Boys with a large increase in body mass index (BMI) during puberty are at increased risk of death due to cardiovascular disease (CVD) later in life.
There is no corresponding risk among boys overweight when younger and who have normal weight during adolescence, according to a study from Sahlgrenska Academy.
The study included over 37,600 men born 1945-61, whose height and weight are well documented from both the school health care records and military conscription tests. The change in BMI during puberty was calculated using BMI values at 8 and 20 years of age.
That obesity in adults is a risk factor for cardiovascular disease is well known. The current study, however, is the first to evaluate the contribution of BMI during the two distinct developmental periods; childhood and puberty, for cardiovascular mortality in adult men.
Increased cardiovascular mortality was seen in boys with a large increase in BMI during puberty, while there was no increased risk for those who were overweight prior to puberty but whose BMI normalized during puberty. Thus excessive BMI increase during puberty seems unhealthy.
“In this study, we show that a large increase in BMI during puberty is particularly important, while high BMI at age 8 is not linked to increased risk of cardiovascular death,” says Jenny Kindblom, associate professor at the University of Gothenburg’s Sahlgrenska Academy.
BMI increases during puberty as a part of normal pubertal development. According to the present study, the increased risks occur in the group of boys whose BMI increased by more than 7 BMI units during puberty. Within this group, the risk of death due to cardiovascular disease later in life increases by 22% for every extra BMI unit.
“Our data suggest that BMI should be monitored in schoolchildren extra closely during puberty for the early identification of individuals at high risk of suffering from cardiovascular disease in the future,” says Professor Claes Ohlsson.
Background: Being overweight during childhood and adolescence is associated with increased risk of cardiovascular disease in adulthood, but the relative contribution of prepubertal childhood BMI and BMI change during puberty to adult mortality due to cardiovascular disease is unknown. We assessed the contribution of these two distinct developmental BMI parameters for cardiovascular mortality in adult men.
Methods: As a part of the ongoing population-based BMI Epidemiology Study (BEST) in Gothenburg, Sweden, men born between 1945 and 1961 with information on both their childhood BMI at age 8 years and BMI change during puberty were included in the study and followed up until December, 2013. Participants who died or emigrated before age 20 years were excluded from the analysis. BMI was collected from paediatric growth charts and mandatory military conscription tests. Childhood overweight (BMI of ≥17·9 kg/m2) was defined according to the Centers for Disease Control and Prevention’s cutoff at 8 years of age, and BMI change during puberty was defined as the difference between young adult BMI and childhood BMI (BMI at age 20 years minus BMI at age 8 years). Information on mortality was retrieved from high quality national registers with the participants’ ten-digit personal identity number. We used Cox proportional hazard regression to analyse the association between exposures and mortality. The ethics committee of the University of Gothenburg, Sweden, approved the study and waived the requirement for written informed consent.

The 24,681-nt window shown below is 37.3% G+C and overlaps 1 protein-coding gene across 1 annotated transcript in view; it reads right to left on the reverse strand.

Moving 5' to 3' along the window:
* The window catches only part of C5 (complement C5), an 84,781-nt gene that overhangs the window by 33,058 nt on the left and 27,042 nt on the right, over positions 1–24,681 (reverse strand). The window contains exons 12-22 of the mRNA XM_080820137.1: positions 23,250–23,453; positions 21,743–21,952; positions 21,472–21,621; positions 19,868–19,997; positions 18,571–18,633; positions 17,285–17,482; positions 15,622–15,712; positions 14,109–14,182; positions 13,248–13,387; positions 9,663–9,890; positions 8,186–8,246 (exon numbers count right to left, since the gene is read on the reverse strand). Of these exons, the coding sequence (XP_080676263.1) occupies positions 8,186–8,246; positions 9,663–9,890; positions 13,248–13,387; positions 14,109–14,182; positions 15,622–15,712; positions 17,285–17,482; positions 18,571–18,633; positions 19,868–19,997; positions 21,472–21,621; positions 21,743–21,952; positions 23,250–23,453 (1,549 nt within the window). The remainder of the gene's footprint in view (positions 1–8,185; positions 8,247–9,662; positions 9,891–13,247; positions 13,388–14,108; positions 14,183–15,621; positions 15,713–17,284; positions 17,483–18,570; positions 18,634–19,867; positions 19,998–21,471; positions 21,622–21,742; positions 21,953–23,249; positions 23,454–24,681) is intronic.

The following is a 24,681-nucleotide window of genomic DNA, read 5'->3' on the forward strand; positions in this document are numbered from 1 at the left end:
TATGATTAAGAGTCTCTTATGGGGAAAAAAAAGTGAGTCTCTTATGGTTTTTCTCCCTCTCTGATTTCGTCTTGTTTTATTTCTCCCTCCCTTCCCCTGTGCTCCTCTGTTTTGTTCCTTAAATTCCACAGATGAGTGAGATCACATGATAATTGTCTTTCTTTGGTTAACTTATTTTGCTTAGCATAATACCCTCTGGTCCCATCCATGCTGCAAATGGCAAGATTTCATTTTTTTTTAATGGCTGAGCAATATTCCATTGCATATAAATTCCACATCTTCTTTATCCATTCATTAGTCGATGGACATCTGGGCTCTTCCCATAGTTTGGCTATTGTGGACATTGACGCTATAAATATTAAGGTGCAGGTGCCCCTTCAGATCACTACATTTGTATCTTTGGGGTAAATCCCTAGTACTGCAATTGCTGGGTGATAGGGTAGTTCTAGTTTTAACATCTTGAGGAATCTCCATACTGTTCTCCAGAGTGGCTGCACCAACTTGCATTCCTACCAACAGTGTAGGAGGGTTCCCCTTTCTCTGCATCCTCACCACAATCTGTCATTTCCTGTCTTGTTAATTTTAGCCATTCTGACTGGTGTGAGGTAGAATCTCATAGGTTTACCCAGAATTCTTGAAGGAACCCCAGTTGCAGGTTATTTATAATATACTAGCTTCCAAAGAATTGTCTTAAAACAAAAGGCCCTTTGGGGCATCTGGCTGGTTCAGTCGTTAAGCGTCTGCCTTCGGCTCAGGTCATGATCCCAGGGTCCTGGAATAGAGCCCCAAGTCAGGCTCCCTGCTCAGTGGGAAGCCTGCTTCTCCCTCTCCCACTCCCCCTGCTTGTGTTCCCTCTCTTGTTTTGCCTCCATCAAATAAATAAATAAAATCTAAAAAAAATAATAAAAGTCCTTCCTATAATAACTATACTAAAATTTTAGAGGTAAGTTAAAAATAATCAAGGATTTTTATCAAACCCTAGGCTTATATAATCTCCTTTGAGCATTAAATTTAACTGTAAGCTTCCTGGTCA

Findings: We followed 37 672 Swedish men from age 20 years for a mean of 37·8 years (1 422 185 person-years follow-up). 3188 all-cause deaths and 710 cardiovascular deaths occurred during follow-up. The correlation between childhood BMI and BMI change during puberty was marginal (r=0·06). BMI change during puberty, but not childhood BMI, was independently associated with adult all-cause and cardiovascular mortality in men. Boys that became overweight during puberty (HR 2·39; 95% CI 1·86–3·09) and boys who were overweight consistently throughout childhood and puberty (1·85; 1·28–2·67), but not boys overweight in childhood that normalised during puberty (0·99, 0·65–1·50), had increased risk of cardiovascular mortality compared with participants who were not overweight in childhood or as young adults. The association between BMI change during puberty and cardiovascular mortality was non-linear with a substantial association above a threshold of 6·7 units increase in BMI.
Interpretation: Excessive BMI increase during puberty is a risk marker of adult cardiovascular mortality. These results indicate that BMI should be monitored during puberty to identify boys with increased risk of adult cardiovascular mortality.
Claes Ohlsson, Maria Bygdell, Arvid Sondén, Annika Rosengren, Jenny M Kindblom